Oman’s public deficit through the first nine months of 2018 has shrunk to $3.48bn (1.34bn Omani Rials) from $6.39bn over the same period last year – a 46% decrease that reflects the all-powerful role international oil prices play in Muscat’s economic wellbeing. If the government can keep end-year spending under control, MEES estimates a full-year deficit of around $5.5-6bn versus $9.76bn in 2017.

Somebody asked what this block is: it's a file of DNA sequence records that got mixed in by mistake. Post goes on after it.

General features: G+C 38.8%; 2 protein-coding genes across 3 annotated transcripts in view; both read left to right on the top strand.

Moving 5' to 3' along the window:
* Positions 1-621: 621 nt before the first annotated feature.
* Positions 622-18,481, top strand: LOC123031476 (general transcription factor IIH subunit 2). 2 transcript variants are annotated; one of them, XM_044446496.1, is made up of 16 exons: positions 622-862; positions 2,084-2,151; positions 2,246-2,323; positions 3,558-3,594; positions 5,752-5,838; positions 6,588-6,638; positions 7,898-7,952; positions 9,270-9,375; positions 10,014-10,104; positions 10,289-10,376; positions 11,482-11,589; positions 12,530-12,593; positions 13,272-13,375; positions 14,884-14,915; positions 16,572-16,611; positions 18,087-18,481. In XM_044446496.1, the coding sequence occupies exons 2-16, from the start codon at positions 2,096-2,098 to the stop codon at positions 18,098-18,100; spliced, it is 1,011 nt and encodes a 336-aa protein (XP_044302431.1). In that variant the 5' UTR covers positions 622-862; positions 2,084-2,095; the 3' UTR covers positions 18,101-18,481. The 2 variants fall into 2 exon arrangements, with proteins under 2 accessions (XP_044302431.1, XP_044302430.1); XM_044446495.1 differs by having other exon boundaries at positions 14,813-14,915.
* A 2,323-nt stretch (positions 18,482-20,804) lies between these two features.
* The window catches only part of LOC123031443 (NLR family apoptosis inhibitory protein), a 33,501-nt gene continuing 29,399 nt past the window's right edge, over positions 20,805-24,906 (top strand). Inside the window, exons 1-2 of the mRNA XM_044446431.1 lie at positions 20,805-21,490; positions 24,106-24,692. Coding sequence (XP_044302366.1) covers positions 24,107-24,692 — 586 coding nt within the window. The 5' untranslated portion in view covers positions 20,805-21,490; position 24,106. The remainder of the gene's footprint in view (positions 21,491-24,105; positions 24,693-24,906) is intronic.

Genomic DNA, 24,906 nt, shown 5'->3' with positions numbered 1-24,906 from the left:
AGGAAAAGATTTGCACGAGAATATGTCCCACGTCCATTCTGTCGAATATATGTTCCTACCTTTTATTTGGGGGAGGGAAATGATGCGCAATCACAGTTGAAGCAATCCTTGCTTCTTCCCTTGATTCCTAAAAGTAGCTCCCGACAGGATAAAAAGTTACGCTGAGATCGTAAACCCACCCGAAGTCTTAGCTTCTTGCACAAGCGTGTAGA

Such a substantial cut is sure to impress international spectators whose outlook for Oman had grown increasingly grim post-2014 (MEES, 23 March). Deprived of $100+/B prices, the Sultanate ran up massive deficits in 2015 and 2016 – $12.03bn and $13.76bn respectively – which ballooned the government debt from $3.96bn (4.9% of GDP) at end-2014 to an expected $35.5bn (43% of GDP) at end-2018, according to MEES estimates. The IMF called for immediate fiscal reforms, and despite government spending rising 7.8% so far this year, seems pleased with Oman’s progress. (CONTINUED - 756 WORDS)